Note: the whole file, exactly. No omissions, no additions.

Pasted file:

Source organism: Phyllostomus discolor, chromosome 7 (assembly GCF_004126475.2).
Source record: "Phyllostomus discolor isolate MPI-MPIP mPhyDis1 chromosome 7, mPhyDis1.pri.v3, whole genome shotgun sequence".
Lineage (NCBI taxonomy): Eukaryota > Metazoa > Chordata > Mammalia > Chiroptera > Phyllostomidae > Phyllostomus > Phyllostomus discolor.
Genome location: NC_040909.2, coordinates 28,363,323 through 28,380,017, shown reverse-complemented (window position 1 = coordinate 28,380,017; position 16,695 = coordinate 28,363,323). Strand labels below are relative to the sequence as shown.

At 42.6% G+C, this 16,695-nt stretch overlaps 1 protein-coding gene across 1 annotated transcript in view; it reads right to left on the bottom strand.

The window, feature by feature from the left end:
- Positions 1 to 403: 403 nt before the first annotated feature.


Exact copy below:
Source organism: Phyllostomus discolor, chromosome 7 (assembly GCF_004126475.2).
Source record: "Phyllostomus discolor isolate MPI-MPIP mPhyDis1 chromosome 7, mPhyDis1.pri.v3, whole genome shotgun sequence".
Lineage (NCBI taxonomy): Eukaryota > Metazoa > Chordata > Mammalia > Chiroptera > Phyllostomidae > Phyllostomus > Phyllostomus discolor.
Genome location: NC_040909.2, coordinates 28,363,323 through 28,380,017, shown reverse-complemented (window position 1 = coordinate 28,380,017; position 16,695 = coordinate 28,363,323). Strand labels below are relative to the sequence as shown.

At 42.6% G+C, this 16,695-nt stretch overlaps 1 protein-coding gene across 1 annotated transcript in view; it reads right to left on the bottom strand.

The window, feature by feature from the left end:
- Positions 1 to 403: 403 nt before the first annotated feature.